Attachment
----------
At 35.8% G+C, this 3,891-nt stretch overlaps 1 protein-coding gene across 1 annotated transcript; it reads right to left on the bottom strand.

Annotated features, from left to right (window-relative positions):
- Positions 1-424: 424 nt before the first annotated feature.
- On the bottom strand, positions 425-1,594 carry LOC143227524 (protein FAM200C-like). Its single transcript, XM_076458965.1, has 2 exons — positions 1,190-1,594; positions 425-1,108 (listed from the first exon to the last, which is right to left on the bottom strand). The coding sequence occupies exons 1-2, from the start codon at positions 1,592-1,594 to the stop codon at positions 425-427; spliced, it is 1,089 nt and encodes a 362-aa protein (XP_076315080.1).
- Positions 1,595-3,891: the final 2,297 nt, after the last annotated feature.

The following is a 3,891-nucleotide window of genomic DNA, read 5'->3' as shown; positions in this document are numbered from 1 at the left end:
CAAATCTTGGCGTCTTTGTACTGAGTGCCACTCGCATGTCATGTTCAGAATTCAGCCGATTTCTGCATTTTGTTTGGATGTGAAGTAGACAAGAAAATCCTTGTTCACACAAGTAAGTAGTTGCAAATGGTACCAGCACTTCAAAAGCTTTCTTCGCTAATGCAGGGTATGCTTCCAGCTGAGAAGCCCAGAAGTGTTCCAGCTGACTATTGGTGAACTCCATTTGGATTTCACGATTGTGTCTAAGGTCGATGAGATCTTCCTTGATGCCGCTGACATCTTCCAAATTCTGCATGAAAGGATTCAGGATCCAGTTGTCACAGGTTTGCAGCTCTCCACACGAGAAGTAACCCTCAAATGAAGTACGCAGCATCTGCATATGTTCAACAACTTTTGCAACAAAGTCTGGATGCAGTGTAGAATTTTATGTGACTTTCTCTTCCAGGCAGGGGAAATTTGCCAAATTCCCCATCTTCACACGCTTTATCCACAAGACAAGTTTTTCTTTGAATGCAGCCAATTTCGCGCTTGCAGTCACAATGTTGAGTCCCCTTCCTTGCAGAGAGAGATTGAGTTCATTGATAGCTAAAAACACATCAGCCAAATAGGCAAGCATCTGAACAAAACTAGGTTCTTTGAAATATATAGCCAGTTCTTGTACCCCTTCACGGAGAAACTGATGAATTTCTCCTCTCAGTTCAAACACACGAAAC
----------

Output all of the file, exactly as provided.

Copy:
At 35.8% G+C, this 3,891-nt stretch overlaps 1 protein-coding gene across 1 annotated transcript; it reads right to left on the bottom strand.

Annotated features, from left to right (window-relative positions):
- Positions 1-424: 424 nt before the first annotated feature.
- On the bottom strand, positions 425-1,594 carry LOC143227524 (protein FAM200C-like). Its single transcript, XM_076458965.1, has 2 exons — positions 1,190-1,594; positions 425-1,108 (listed from the first exon to the last, which is right to left on the bottom strand). The coding sequence occupies exons 1-2, from the start codon at positions 1,592-1,594 to the stop codon at positions 425-427; spliced, it is 1,089 nt and encodes a 362-aa protein (XP_076315080.1).
- Positions 1,595-3,891: the final 2,297 nt, after the last annotated feature.

The following is a 3,891-nucleotide window of genomic DNA, read 5'->3' as shown; positions in this document are numbered from 1 at the left end:
CAAATCTTGGCGTCTTTGTACTGAGTGCCACTCGCATGTCATGTTCAGAATTCAGCCGATTTCTGCATTTTGTTTGGATGTGAAGTAGACAAGAAAATCCTTGTTCACACAAGTAAGTAGTTGCAAATGGTACCAGCACTTCAAAAGCTTTCTTCGCTAATGCAGGGTATGCTTCCAGCTGAGAAGCCCAGAAGTGTTCCAGCTGACTATTGGTGAACTCCATTTGGATTTCACGATTGTGTCTAAGGTCGATGAGATCTTCCTTGATGCCGCTGACATCTTCCAAATTCTGCATGAAAGGATTCAGGATCCAGTTGTCACAGGTTTGCAGCTCTCCACACGAGAAGTAACCCTCAAATGAAGTACGCAGCATCTGCATATGTTCAACAACTTTTGCAACAAAGTCTGGATGCAGTGTAGAATTTTATGTGACTTTCTCTTCCAGGCAGGGGAAATTTGCCAAATTCCCCATCTTCACACGCTTTATCCACAAGACAAGTTTTTCTTTGAATGCAGCCAATTTCGCGCTTGCAGTCACAATGTTGAGTCCCCTTCCTTGCAGAGAGAGATTGAGTTCATTGATAGCTAAAAACACATCAGCCAAATAGGCAAGCATCTGAACAAAACTAGGTTCTTTGAAATATATAGCCAGTTCTTGTACCCCTTCACGGAGAAACTGATGAATTTCTCCTCTCAGTTCAAACACACGAAAC